In one embodiment, the chip set or chip 700 includes a communication mechanism such as a bus 701 for passing information among the components of the chip set 700. A processor 703 has connectivity to the bus 701 to execute instructions and process information stored in, for example, a memory 705. The processor 703 may include one or more processing cores with each core configured to perform independently. A multi-core processor enables multiprocessing within a single physical package. Examples of a multi-core processor include two, four, eight, or greater numbers of processing cores. Alternatively or in addition, the processor 703 may include one or more microprocessors configured in tandem via the bus 701 to enable independent execution of instructions, pipelining, and multithreading. The processor 703 may also be accompanied with one or more specialized components to perform certain processing functions and tasks such as one or more digital signal processors (DSP) 707, or one or more application-specific integrated circuits (ASIC) 709. A DSP 707 typically is configured to process real-world signals (e.g., sound) in real time independently of the processor 703. Similarly, an ASIC 709 can be configured to performed specialized functions not easily performed by a more general purpose processor. Other specialized components to aid in performing the inventive functions described herein may include one or more field programmable gate arrays (FPGA) (not shown), one or more controllers (not shown), or one or more other special-purpose computer chips.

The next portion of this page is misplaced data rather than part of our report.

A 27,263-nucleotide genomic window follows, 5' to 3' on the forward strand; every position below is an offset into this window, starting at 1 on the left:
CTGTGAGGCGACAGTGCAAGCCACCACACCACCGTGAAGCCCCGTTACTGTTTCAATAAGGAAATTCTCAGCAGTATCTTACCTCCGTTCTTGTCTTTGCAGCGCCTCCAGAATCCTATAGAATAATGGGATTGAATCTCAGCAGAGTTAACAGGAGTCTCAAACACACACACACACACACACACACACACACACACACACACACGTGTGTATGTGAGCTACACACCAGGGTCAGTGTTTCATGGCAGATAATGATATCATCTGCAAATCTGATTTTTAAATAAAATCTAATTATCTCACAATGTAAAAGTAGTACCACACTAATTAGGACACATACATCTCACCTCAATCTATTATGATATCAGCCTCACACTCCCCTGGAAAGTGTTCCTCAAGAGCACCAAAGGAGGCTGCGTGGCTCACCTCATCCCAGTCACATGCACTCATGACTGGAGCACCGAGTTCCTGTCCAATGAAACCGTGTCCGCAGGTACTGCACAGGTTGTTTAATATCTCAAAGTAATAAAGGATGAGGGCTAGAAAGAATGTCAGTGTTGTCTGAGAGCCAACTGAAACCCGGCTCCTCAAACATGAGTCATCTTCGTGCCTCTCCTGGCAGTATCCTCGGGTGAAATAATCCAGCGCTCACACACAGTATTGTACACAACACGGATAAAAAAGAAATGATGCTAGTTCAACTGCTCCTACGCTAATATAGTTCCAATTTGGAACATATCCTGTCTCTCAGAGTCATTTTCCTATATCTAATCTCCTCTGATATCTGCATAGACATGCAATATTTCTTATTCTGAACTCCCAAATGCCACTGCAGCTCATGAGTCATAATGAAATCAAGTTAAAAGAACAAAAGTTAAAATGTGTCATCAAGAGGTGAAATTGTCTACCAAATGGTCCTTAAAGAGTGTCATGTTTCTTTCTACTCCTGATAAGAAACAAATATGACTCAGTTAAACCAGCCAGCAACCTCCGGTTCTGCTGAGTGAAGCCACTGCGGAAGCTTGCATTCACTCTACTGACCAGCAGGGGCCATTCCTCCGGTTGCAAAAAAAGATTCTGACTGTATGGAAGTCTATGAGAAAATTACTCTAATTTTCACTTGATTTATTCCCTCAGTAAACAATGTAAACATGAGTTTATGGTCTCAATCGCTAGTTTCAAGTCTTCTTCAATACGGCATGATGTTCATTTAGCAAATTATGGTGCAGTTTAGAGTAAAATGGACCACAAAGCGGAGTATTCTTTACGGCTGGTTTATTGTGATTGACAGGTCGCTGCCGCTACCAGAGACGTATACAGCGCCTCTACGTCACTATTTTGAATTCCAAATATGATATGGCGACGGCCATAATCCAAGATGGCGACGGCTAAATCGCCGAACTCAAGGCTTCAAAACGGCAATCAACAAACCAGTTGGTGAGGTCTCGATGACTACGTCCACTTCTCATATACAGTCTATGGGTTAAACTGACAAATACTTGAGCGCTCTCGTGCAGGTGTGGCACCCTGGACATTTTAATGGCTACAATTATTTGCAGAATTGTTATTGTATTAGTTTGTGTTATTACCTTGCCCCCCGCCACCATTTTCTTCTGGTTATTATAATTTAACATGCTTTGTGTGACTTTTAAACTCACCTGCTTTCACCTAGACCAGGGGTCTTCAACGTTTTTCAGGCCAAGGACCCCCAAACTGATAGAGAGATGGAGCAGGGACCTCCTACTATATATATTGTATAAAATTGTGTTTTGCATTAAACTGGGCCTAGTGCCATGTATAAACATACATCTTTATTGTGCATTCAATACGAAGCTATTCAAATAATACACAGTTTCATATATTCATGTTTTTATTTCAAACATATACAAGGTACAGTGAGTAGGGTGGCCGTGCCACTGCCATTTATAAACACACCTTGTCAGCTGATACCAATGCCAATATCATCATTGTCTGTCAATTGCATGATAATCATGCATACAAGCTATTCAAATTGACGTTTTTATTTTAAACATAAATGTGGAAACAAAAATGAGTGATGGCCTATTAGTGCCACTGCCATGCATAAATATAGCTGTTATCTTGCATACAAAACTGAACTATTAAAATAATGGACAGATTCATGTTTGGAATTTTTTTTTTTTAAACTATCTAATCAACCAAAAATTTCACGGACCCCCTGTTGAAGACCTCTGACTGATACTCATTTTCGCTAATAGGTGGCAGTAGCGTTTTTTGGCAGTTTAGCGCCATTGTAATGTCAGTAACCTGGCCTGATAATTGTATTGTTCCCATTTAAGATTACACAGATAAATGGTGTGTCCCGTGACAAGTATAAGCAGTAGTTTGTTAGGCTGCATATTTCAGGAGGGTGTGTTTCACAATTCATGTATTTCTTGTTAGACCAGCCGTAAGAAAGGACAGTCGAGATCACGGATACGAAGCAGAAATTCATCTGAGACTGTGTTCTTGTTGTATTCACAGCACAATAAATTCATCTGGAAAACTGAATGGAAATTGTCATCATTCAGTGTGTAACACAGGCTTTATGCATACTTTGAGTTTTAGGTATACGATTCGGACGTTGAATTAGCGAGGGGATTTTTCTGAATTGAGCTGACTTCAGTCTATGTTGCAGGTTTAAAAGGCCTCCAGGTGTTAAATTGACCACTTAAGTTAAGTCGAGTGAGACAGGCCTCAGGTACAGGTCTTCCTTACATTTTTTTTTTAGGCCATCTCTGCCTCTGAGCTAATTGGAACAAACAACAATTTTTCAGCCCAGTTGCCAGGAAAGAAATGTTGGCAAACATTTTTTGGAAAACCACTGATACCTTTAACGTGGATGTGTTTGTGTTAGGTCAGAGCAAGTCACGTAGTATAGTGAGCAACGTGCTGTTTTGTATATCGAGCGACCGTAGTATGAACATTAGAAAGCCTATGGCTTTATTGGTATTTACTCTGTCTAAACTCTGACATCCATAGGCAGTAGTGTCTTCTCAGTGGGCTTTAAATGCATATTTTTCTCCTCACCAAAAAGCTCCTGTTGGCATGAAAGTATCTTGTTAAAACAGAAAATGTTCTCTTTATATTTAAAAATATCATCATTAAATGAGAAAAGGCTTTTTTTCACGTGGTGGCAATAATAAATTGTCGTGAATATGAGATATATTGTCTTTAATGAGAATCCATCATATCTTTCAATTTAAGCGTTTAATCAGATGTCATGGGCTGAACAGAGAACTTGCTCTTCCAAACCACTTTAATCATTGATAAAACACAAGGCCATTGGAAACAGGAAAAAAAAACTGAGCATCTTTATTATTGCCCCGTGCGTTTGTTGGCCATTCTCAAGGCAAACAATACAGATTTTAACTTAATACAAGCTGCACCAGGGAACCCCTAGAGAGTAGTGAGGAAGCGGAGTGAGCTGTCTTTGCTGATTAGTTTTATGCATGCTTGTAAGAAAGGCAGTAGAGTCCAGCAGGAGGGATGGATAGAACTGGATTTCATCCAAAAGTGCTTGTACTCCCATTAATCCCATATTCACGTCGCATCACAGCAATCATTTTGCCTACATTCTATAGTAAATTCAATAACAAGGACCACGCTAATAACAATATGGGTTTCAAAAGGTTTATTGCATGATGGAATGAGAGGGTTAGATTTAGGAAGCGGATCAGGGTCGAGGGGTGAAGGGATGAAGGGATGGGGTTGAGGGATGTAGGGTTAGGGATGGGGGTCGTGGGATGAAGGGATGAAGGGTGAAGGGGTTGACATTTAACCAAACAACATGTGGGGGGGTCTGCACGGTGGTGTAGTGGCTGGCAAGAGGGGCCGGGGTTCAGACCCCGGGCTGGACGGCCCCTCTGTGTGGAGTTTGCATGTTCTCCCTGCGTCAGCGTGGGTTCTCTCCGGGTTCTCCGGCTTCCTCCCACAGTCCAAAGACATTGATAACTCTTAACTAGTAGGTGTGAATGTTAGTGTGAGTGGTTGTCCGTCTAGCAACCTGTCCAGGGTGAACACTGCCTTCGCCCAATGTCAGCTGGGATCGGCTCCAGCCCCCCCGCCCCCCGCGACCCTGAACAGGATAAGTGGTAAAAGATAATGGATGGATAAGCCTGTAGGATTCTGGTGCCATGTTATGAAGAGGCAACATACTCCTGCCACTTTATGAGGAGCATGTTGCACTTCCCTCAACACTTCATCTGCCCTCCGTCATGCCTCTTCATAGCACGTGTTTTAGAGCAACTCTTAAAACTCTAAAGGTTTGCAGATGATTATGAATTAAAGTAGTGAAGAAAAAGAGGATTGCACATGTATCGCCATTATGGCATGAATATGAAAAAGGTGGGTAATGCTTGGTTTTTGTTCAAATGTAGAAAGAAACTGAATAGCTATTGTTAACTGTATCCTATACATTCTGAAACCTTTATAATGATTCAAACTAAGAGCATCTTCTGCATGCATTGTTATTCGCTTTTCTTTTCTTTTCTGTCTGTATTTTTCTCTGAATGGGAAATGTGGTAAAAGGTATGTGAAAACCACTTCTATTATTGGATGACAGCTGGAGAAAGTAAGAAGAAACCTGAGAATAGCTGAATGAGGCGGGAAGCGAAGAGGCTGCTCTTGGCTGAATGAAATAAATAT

In one embodiment, the chip set or chip 700 includes merely one or more processors and some software and/or firmware supporting and/or relating to and/or for the one or more processors.

The processor 703 and accompanying components have connectivity to the memory 705 via the bus 701. The memory 705 includes both dynamic memory (e.g., RAM, magnetic disk, writable optical disk, etc.) and static memory (e.g., ROM, CD-ROM, etc.) for storing executable instructions that when executed perform the inventive steps described herein to conserve a power source of a mobile device based on its pattern of use with respect to one or more tasks of the mobile device. The memory 705 also stores the data associated with or generated by the execution of the inventive steps.